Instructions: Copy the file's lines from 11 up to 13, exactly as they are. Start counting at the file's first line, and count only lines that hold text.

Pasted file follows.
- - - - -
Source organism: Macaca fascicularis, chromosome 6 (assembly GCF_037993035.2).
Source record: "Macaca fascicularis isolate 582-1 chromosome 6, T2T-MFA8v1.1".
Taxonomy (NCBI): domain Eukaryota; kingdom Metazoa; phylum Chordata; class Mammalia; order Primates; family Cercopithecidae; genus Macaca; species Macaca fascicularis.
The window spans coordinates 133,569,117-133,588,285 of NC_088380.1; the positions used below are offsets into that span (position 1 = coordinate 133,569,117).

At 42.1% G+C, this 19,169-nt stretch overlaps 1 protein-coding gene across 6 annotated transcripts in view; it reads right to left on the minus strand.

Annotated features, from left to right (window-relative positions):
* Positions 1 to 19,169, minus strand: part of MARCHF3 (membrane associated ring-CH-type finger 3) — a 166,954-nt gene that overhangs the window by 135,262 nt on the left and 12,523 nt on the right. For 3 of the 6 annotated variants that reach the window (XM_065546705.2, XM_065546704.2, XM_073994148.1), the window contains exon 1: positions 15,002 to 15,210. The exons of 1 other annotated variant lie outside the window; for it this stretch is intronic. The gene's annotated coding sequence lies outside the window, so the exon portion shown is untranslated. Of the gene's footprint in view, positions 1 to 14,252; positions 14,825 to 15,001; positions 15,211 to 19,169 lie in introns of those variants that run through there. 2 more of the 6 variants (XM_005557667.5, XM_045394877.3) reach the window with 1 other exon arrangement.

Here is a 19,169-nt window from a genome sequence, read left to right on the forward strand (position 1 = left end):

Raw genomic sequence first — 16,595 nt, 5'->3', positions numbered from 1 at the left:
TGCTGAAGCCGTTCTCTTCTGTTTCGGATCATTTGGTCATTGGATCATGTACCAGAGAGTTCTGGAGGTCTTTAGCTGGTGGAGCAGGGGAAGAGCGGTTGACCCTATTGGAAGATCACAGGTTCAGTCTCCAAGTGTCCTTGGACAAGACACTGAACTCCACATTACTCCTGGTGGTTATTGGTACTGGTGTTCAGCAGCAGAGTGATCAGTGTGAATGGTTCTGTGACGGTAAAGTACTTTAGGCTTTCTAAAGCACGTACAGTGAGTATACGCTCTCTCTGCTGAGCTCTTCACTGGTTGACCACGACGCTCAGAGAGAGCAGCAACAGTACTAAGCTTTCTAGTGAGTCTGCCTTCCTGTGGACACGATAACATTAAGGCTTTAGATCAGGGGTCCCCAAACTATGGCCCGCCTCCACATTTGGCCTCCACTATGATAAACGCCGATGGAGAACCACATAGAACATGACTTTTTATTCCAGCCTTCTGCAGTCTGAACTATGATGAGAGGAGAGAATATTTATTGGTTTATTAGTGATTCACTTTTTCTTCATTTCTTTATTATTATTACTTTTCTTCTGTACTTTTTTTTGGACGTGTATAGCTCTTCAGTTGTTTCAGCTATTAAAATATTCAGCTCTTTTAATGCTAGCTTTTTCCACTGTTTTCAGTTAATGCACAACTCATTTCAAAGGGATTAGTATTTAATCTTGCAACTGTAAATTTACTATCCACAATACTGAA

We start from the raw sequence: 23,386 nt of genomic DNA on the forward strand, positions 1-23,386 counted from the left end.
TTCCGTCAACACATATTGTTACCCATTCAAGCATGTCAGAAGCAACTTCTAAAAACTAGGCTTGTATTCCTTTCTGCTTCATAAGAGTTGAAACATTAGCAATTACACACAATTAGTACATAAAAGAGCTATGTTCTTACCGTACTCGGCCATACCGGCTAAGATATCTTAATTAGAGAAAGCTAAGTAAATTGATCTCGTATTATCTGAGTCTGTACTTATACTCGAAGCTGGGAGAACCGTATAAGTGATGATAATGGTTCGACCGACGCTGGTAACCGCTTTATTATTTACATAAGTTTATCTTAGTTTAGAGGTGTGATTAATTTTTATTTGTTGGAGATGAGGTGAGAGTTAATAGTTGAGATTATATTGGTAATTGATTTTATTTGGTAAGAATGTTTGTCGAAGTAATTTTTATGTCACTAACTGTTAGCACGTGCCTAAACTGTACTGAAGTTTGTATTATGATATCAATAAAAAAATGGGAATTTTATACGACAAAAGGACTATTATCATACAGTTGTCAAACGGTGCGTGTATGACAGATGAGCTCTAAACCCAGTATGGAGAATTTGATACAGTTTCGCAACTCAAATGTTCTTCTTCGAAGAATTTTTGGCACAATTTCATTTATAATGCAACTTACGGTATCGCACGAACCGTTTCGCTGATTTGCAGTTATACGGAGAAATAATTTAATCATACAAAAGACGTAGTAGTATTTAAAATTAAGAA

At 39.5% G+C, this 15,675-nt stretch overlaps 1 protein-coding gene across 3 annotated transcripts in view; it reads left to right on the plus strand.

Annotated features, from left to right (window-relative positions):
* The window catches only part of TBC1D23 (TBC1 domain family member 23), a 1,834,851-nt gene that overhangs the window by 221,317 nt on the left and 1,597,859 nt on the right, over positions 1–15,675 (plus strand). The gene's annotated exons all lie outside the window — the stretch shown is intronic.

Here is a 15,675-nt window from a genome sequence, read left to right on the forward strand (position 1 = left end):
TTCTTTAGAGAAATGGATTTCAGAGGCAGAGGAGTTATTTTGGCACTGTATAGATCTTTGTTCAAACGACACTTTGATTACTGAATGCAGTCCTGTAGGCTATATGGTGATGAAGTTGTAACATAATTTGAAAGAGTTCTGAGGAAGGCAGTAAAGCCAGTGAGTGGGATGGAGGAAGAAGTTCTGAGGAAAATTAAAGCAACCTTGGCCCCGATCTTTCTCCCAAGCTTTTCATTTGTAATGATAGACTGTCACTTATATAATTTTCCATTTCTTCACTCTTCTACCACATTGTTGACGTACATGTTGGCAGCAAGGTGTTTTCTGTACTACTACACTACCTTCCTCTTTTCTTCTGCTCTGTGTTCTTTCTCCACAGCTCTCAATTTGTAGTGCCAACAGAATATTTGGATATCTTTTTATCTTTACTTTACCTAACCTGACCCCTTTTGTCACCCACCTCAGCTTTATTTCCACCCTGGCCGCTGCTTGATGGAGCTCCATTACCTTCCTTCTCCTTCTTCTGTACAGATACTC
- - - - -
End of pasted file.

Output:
We start from the raw sequence: 23,386 nt of genomic DNA on the forward strand, positions 1-23,386 counted from the left end.
TTCCGTCAACACATATTGTTACCCATTCAAGCATGTCAGAAGCAACTTCTAAAAACTAGGCTTGTATTCCTTTCTGCTTCATAAGAGTTGAAACATTAGCAATTACACACAATTAGTACATAAAAGAGCTATGTTCTTACCGTACTCGGCCATACCGGCTAAGATATCTTAATTAGAGAAAGCTAAGTAAATTGATCTCGTATTATCTGAGTCTGTACTTATACTCGAAGCTGGGAGAACCGTATAAGTGATGATAATGGTTCGACCGACGCTGGTAACCGCTTTATTATTTACATAAGTTTATCTTAGTTTAGAGGTGTGATTAATTTTTATTTGTTGGAGATGAGGTGAGAGTTAATAGTTGAGATTATATTGGTAATTGATTTTATTTGGTAAGAATGTTTGTCGAAGTAATTTTTATGTCACTAACTGTTAGCACGTGCCTAAACTGTACTGAAGTTTGTATTATGATATCAATAAAAAAATGGGAATTTTATACGACAAAAGGACTATTATCATACAGTTGTCAAACGGTGCGTGTATGACAGATGAGCTCTAAACCCAGTATGGAGAATTTGATACAGTTTCGCAACTCAAATGTTCTTCTTCGAAGAATTTTTGGCACAATTTCATTTATAATGCAACTTACGGTATCGCACGAACCGTTTCGCTGATTTGCAGTTATACGGAGAAATAATTTAATCATACAAAAGACGTAGTAGTATTTAAAATTAAGAA

At 39.5% G+C, this 15,675-nt stretch overlaps 1 protein-coding gene across 3 annotated transcripts in view; it reads left to right on the plus strand.